Go Back
+ servings
Smoking Boston Butt
Print Recipe
4.72 from 7 votes

Smoking Boston Butt Recipe

Boston butt or pork shoulder roast is definitely worth smoking. It is the perfect juicy, tender, and delicious BBQ dish to feed a crowd. While this tutorial may read like a lot of work, it really isn’t. Once the rub is applied, the refrigerator does 12 hours of the work while the smoker does the rest. You are basically just tending to the smoker when needed.
Prep Time20 mins
Cook Time9 hrs
Course: Main Course
Cuisine: American
Keyword: Boston Butt, Smoked Pork Side
Servings: 1
Calories: 64kcal


  • Smoker (pellet or electric)
  • Cutting board
  • Paper towels
  • Sharp chef’s knife
  • Disposable foil roasting pan large enough to hold the meat
  • Plastic wrap
  • Digital meat thermometer
  • Apple or pecan pellets or wood chips
  • Spray bottle
  • Aluminum foil
  • 2 large forks
  • Serving platter
  • Tongs


  • 10 lbs bone-in Boston butt roast
  • 5 tbsp prepared yellow mustard
  • 1/3 cup packed brown sugar
  • 3 tbsp sea salt
  • 2 tbsp smoked paprika
  • 1 tbsp freshly ground black pepper
  • 1 tbsp onion powder
  • 1 tbsp garlic powder
  • 1/2 tsp cayenne pepper
  • Apple cider vinegar for spraying the roast


  • Place the pork butt roast on a clean cutting board. If your roast still has skin or a thick layer of fat, trim that down to 1/4 inch layer of fat cap remaining. 
  • Rinse the roast under cold running water and pat completely dry with paper towels. 
  • Place the roast inside a disposable foil roasting pan.
  • When working with raw pork, make sure you clean all the surfaces it comes in contact with hot soapy water, including the board, the sink, and your hands to avoid any cross-contamination.
  • In a small bowl, combine the sugar, salt, paprika, pepper, onion powder, garlic powder, and cayenne.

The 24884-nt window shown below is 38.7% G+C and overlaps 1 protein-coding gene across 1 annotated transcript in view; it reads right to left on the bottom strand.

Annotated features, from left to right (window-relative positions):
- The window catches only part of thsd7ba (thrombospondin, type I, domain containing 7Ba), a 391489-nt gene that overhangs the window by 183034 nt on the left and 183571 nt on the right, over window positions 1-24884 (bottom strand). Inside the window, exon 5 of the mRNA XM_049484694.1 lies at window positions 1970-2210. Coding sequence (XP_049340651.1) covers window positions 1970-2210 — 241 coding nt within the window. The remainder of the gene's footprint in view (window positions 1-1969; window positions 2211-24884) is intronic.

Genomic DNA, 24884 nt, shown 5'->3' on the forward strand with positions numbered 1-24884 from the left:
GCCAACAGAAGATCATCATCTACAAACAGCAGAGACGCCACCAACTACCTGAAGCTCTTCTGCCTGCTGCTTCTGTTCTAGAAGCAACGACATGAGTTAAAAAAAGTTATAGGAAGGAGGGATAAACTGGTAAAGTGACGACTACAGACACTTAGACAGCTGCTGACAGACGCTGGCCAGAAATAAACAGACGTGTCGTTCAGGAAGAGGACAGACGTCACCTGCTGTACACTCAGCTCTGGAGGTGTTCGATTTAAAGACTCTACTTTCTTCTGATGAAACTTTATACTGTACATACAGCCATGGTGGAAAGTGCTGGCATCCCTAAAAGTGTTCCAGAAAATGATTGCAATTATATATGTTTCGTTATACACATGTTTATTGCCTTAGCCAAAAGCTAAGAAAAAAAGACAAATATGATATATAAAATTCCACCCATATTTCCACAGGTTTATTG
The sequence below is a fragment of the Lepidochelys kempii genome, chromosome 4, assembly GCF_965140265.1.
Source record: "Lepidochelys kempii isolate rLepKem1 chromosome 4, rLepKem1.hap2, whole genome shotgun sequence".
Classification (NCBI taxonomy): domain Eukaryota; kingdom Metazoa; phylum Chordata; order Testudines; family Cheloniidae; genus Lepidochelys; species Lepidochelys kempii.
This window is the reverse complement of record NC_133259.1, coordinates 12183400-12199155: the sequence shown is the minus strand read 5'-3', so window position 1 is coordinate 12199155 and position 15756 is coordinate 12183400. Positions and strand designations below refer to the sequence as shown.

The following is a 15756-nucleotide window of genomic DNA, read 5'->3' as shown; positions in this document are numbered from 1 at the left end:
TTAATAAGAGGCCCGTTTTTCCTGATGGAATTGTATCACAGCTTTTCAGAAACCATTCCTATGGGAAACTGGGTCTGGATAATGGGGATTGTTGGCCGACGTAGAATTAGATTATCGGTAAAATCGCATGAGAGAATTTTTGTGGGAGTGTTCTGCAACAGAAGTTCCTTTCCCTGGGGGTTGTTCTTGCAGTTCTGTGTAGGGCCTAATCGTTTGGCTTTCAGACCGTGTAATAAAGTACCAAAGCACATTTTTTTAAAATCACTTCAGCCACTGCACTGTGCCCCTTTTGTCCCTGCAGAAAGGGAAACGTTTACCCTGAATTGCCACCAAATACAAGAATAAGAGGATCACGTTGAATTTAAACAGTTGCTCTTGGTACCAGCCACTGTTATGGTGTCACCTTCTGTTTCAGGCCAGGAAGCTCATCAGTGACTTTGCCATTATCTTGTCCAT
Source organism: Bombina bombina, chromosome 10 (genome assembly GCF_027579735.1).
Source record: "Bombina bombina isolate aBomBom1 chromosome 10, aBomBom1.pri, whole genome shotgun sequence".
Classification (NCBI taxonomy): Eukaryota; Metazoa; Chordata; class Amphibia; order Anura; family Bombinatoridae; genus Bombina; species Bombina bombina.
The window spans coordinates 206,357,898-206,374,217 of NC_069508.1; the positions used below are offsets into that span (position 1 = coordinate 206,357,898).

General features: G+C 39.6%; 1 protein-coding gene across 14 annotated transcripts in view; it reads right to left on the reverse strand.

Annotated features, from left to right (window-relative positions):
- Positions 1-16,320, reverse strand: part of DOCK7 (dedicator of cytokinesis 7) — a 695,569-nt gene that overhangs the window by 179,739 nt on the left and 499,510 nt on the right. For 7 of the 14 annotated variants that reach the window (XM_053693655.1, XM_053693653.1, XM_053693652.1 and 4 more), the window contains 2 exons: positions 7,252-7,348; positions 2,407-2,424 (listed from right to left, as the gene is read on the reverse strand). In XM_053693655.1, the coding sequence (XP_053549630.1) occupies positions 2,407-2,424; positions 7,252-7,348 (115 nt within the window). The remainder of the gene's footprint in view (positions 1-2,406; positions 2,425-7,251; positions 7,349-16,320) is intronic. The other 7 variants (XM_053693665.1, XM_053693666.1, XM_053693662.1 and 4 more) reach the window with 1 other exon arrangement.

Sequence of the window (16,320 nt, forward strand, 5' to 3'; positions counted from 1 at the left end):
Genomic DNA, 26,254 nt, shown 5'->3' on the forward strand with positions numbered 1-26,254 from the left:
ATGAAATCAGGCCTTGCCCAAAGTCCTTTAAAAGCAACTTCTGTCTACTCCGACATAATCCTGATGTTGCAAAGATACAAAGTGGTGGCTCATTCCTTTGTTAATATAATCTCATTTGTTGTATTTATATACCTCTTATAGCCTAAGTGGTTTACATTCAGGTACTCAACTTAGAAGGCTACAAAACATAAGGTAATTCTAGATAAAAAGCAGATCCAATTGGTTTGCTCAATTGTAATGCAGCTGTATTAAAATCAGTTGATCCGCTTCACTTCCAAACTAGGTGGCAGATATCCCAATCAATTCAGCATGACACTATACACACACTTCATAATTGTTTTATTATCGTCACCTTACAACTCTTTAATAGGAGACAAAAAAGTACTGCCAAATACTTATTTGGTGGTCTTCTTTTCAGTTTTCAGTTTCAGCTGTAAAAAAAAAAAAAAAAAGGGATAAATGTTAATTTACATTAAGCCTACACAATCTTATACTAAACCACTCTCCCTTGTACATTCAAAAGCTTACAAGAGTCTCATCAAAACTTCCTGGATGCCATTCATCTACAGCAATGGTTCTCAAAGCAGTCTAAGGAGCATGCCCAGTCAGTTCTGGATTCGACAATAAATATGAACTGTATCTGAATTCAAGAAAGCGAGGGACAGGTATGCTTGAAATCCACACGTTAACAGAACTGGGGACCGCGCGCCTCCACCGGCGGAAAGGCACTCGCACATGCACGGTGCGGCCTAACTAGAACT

•  Rub the entire pork shoulder with mustard to coat it. Pat the pork butt rub mixture into the mustard to coat the entire roast. 
  • Cover the pan well with plastic wrap. 
  • Place the seasoned pork in the refrigerator for 8 to 12 hours or overnight.
  • Remove the roast from the refrigerator 40 minutes before turning your smoker on. 
  • After the meat has come to room temperature, remove the plastic wrap and pour off any accumulated liquid in the bottom of the pan.
  • Set up and preheat your smoker to 225°F.
  • If using a pellet grill, fill the hopper with pellets and ignite the grill with the top open. 
  • Close the top and preheat for 5 minutes. In an electric smoker, fill the water bowl half way and place wood chips in the tray. Open the top vent, close the door, and preheat for 5 minutes.
  • Place the pork shoulder directly on the smoker rack.
  •  Insert the probe thermometer into a thick portion the roast (if a thermometer is attached). In an electric smoker, place a clean disposable pan on the rack below the roast to catch fat drippings.
  • Smoke the butt for approximately 8 hours
  • Replenish the pellets or wood chips and water as needed.
  • Spray the pork with some vinegar every 2 hours. At 8 hours, check the internal temperature of the meat. 
  • You are looking for at least 190°F. The sugar in the rub should have caramelized into a dark crust. 
  • If the meat isn’t quite up to temperature, wrap it really well in aluminum foil and place it back in the smoker for approximately 1 additional hour.
  • Place the roast on a clean cutting board and allow it to rest for rest for at least 25 minutes until the meat is cool enough to handle so that it can be removed from the bone.
  • Resting the meat before shredding it is an extremely important step. Not doing this can result in all the juices running out and the pork becoming dry and chewy.
  • Once the pork has cooled enough to touch, shred or pull the meat using 2 forks. 
  • Place the pulled pork and any juices on a large serving platter with some tongs for everyone to help themselves. 
  • Serve with your favorite barbecue sauce, rolls, and coleslaw.


Serving: 1oz | Calories: 64kcal